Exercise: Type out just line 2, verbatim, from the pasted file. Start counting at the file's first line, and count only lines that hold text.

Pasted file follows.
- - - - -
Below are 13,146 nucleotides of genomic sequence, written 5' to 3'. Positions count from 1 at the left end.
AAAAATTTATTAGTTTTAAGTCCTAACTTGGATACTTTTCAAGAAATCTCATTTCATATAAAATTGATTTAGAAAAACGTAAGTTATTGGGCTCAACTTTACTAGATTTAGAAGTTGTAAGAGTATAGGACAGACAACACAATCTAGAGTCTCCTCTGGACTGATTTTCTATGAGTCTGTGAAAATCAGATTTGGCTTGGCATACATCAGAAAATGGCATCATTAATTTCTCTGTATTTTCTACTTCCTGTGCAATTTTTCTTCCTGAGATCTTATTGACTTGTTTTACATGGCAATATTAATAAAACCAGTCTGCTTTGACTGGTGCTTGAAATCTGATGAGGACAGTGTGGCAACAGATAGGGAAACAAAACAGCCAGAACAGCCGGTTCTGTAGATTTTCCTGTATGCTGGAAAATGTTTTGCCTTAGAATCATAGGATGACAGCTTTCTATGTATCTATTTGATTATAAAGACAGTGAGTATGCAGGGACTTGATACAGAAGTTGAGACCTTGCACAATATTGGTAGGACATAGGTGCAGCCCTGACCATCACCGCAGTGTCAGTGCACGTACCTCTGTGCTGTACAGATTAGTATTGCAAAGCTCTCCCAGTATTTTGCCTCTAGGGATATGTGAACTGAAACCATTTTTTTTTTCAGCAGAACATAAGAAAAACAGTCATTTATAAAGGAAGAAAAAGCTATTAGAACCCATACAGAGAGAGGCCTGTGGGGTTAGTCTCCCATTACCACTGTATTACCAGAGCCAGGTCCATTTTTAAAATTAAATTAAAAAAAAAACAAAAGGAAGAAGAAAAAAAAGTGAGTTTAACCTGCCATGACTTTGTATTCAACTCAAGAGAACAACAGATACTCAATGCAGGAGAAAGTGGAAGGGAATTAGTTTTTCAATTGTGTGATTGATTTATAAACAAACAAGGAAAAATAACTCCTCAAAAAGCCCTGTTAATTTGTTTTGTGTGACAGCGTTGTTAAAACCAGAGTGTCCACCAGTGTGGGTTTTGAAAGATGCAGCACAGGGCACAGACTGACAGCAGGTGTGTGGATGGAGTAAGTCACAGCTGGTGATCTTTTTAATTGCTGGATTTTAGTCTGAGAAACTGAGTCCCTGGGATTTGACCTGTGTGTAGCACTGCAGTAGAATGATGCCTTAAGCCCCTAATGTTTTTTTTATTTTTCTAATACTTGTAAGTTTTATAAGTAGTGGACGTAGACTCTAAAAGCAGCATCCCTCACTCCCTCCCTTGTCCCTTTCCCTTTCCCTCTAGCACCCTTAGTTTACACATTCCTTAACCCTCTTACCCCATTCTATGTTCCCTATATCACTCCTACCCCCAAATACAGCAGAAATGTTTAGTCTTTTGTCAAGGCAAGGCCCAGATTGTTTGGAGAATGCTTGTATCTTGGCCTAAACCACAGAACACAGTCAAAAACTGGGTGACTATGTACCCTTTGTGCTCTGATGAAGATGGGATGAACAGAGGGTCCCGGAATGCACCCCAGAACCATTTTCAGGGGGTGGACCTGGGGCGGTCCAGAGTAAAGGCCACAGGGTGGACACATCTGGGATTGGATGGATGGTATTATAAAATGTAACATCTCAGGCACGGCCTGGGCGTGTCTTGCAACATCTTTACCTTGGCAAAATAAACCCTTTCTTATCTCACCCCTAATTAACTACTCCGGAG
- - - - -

AAAAATTTATTAGTTTTAAGTCCTAACTTGGATACTTTTCAAGAAATCTCATTTCATATAAAATTGATTTAGAAAAACGTAAGTTATTGGGCTCAACTTTACTAGATTTAGAAGTTGTAAGAGTATAGGACAGACAACACAATCTAGAGTCTCCTCTGGACTGATTTTCTATGAGTCTGTGAAAATCAGATTTGGCTTGGCATACATCAGAAAATGGCATCATTAATTTCTCTGTATTTTCTACTTCCTGTGCAATTTTTCTTCCTGAGATCTTATTGACTTGTTTTACATGGCAATATTAATAAAACCAGTCTGCTTTGACTGGTGCTTGAAATCTGATGAGGACAGTGTGGCAACAGATAGGGAAACAAAACAGCCAGAACAGCCGGTTCTGTAGATTTTCCTGTATGCTGGAAAATGTTTTGCCTTAGAATCATAGGATGACAGCTTTCTATGTATCTATTTGATTATAAAGACAGTGAGTATGCAGGGACTTGATACAGAAGTTGAGACCTTGCACAATATTGGTAGGACATAGGTGCAGCCCTGACCATCACCGCAGTGTCAGTGCACGTACCTCTGTGCTGTACAGATTAGTATTGCAAAGCTCTCCCAGTATTTTGCCTCTAGGGATATGTGAACTGAAACCATTTTTTTTTTCAGCAGAACATAAGAAAAACAGTCATTTATAAAGGAAGAAAAAGCTATTAGAACCCATACAGAGAGAGGCCTGTGGGGTTAGTCTCCCATTACCACTGTATTACCAGAGCCAGGTCCATTTTTAAAATTAAATTAAAAAAAAAACAAAAGGAAGAAGAAAAAAAAGTGAGTTTAACCTGCCATGACTTTGTATTCAACTCAAGAGAACAACAGATACTCAATGCAGGAGAAAGTGGAAGGGAATTAGTTTTTCAATTGTGTGATTGATTTATAAACAAACAAGGAAAAATAACTCCTCAAAAAGCCCTGTTAATTTGTTTTGTGTGACAGCGTTGTTAAAACCAGAGTGTCCACCAGTGTGGGTTTTGAAAGATGCAGCACAGGGCACAGACTGACAGCAGGTGTGTGGATGGAGTAAGTCACAGCTGGTGATCTTTTTAATTGCTGGATTTTAGTCTGAGAAACTGAGTCCCTGGGATTTGACCTGTGTGTAGCACTGCAGTAGAATGATGCCTTAAGCCCCTAATGTTTTTTTTATTTTTCTAATACTTGTAAGTTTTATAAGTAGTGGACGTAGACTCTAAAAGCAGCATCCCTCACTCCCTCCCTTGTCCCTTTCCCTTTCCCTCTAGCACCCTTAGTTTACACATTCCTTAACCCTCTTACCCCATTCTATGTTCCCTATATCACTCCTACCCCCAAATACAGCAGAAATGTTTAGTCTTTTGTCAAGGCAAGGCCCAGATTGTTTGGAGAATGCTTGTATCTTGGCCTAAACCACAGAACACAGTCAAAAACTGGGTGACTATGTACCCTTTGTGCTCTGATGAAGATGGGATGAACAGAGGGTCCCGGAATGCACCCCAGAACCATTTTCAGGGGGTGGACCTGGGGCGGTCCAGAGTAAAGGCCACAGGGTGGACACATCTGGGATTGGATGGATGGTATTATAAAATGTAACATCTCAGGCACGGCCTGGGCGTGTCTTGCAACATCTTTACCTTGGCAAAATAAACCCTTTCTTATCTCACCCCTAATTAACTACTCCGGAG